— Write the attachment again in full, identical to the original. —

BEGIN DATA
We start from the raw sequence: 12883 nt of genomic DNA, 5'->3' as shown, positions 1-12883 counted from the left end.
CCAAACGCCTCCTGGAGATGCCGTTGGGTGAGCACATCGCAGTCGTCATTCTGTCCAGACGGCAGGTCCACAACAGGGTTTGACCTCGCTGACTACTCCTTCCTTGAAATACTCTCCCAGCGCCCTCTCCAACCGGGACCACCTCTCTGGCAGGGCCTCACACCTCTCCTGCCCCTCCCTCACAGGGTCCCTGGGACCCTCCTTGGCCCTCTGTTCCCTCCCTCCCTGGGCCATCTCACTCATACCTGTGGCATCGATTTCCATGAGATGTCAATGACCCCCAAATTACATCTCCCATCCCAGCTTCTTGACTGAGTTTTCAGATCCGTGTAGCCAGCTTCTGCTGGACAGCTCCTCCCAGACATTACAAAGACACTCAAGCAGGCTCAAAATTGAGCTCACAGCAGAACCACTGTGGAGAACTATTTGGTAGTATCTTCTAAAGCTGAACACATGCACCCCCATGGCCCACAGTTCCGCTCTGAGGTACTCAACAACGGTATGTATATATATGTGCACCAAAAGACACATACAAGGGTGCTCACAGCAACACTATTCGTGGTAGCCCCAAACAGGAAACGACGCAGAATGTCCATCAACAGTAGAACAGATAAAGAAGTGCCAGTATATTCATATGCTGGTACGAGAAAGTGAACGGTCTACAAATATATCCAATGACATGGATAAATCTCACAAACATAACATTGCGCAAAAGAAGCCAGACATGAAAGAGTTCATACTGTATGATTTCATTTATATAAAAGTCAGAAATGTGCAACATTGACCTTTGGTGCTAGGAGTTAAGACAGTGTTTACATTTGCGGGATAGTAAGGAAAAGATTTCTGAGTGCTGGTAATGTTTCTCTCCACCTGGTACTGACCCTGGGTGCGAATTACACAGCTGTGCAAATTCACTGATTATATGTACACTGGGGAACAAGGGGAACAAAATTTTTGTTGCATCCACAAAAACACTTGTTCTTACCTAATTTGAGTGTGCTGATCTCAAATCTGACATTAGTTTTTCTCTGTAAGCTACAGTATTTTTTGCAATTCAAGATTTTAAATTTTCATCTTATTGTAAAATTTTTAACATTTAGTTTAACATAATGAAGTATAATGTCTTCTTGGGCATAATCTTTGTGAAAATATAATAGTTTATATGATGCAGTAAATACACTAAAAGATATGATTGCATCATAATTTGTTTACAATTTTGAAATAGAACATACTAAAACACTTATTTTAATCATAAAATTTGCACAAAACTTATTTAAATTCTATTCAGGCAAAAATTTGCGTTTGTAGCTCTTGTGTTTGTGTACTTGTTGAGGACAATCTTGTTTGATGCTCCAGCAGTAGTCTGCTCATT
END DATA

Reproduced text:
We start from the raw sequence: 12883 nt of genomic DNA, 5'->3' as shown, positions 1-12883 counted from the left end.
CCAAACGCCTCCTGGAGATGCCGTTGGGTGAGCACATCGCAGTCGTCATTCTGTCCAGACGGCAGGTCCACAACAGGGTTTGACCTCGCTGACTACTCCTTCCTTGAAATACTCTCCCAGCGCCCTCTCCAACCGGGACCACCTCTCTGGCAGGGCCTCACACCTCTCCTGCCCCTCCCTCACAGGGTCCCTGGGACCCTCCTTGGCCCTCTGTTCCCTCCCTCCCTGGGCCATCTCACTCATACCTGTGGCATCGATTTCCATGAGATGTCAATGACCCCCAAATTACATCTCCCATCCCAGCTTCTTGACTGAGTTTTCAGATCCGTGTAGCCAGCTTCTGCTGGACAGCTCCTCCCAGACATTACAAAGACACTCAAGCAGGCTCAAAATTGAGCTCACAGCAGAACCACTGTGGAGAACTATTTGGTAGTATCTTCTAAAGCTGAACACATGCACCCCCATGGCCCACAGTTCCGCTCTGAGGTACTCAACAACGGTATGTATATATATGTGCACCAAAAGACACATACAAGGGTGCTCACAGCAACACTATTCGTGGTAGCCCCAAACAGGAAACGACGCAGAATGTCCATCAACAGTAGAACAGATAAAGAAGTGCCAGTATATTCATATGCTGGTACGAGAAAGTGAACGGTCTACAAATATATCCAATGACATGGATAAATCTCACAAACATAACATTGCGCAAAAGAAGCCAGACATGAAAGAGTTCATACTGTATGATTTCATTTATATAAAAGTCAGAAATGTGCAACATTGACCTTTGGTGCTAGGAGTTAAGACAGTGTTTACATTTGCGGGATAGTAAGGAAAAGATTTCTGAGTGCTGGTAATGTTTCTCTCCACCTGGTACTGACCCTGGGTGCGAATTACACAGCTGTGCAAATTCACTGATTATATGTACACTGGGGAACAAGGGGAACAAAATTTTTGTTGCATCCACAAAAACACTTGTTCTTACCTAATTTGAGTGTGCTGATCTCAAATCTGACATTAGTTTTTCTCTGTAAGCTACAGTATTTTTTGCAATTCAAGATTTTAAATTTTCATCTTATTGTAAAATTTTTAACATTTAGTTTAACATAATGAAGTATAATGTCTTCTTGGGCATAATCTTTGTGAAAATATAATAGTTTATATGATGCAGTAAATACACTAAAAGATATGATTGCATCATAATTTGTTTACAATTTTGAAATAGAACATACTAAAACACTTATTTTAATCATAAAATTTGCACAAAACTTATTTAAATTCTATTCAGGCAAAAATTTGCGTTTGTAGCTCTTGTGTTTGTGTACTTGTTGAGGACAATCTTGTTTGATGCTCCAGCAGTAGTCTGCTCATT